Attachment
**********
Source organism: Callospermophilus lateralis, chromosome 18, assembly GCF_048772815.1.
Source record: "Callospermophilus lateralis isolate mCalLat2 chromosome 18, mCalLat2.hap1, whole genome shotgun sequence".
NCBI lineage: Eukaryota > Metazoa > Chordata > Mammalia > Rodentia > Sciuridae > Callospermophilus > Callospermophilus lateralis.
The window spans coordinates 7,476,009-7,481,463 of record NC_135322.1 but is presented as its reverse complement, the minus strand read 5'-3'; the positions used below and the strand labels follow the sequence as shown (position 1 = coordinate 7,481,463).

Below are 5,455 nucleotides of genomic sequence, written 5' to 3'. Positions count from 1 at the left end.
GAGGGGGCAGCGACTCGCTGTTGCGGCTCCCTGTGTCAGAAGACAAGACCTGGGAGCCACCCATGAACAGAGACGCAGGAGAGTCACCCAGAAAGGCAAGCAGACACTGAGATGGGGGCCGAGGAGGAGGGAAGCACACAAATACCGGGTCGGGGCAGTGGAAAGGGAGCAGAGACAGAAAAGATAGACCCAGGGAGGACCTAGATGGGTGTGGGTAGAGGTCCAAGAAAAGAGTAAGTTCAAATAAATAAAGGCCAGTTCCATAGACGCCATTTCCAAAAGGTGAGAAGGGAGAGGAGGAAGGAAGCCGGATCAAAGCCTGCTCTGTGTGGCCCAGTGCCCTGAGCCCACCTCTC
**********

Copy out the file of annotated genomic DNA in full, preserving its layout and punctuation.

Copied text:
Source organism: Callospermophilus lateralis, chromosome 18, assembly GCF_048772815.1.
Source record: "Callospermophilus lateralis isolate mCalLat2 chromosome 18, mCalLat2.hap1, whole genome shotgun sequence".
NCBI lineage: Eukaryota > Metazoa > Chordata > Mammalia > Rodentia > Sciuridae > Callospermophilus > Callospermophilus lateralis.
The window spans coordinates 7,476,009-7,481,463 of record NC_135322.1 but is presented as its reverse complement, the minus strand read 5'-3'; the positions used below and the strand labels follow the sequence as shown (position 1 = coordinate 7,481,463).

Below are 5,455 nucleotides of genomic sequence, written 5' to 3'. Positions count from 1 at the left end.
GAGGGGGCAGCGACTCGCTGTTGCGGCTCCCTGTGTCAGAAGACAAGACCTGGGAGCCACCCATGAACAGAGACGCAGGAGAGTCACCCAGAAAGGCAAGCAGACACTGAGATGGGGGCCGAGGAGGAGGGAAGCACACAAATACCGGGTCGGGGCAGTGGAAAGGGAGCAGAGACAGAAAAGATAGACCCAGGGAGGACCTAGATGGGTGTGGGTAGAGGTCCAAGAAAAGAGTAAGTTCAAATAAATAAAGGCCAGTTCCATAGACGCCATTTCCAAAAGGTGAGAAGGGAGAGGAGGAAGGAAGCCGGATCAAAGCCTGCTCTGTGTGGCCCAGTGCCCTGAGCCCACCTCTC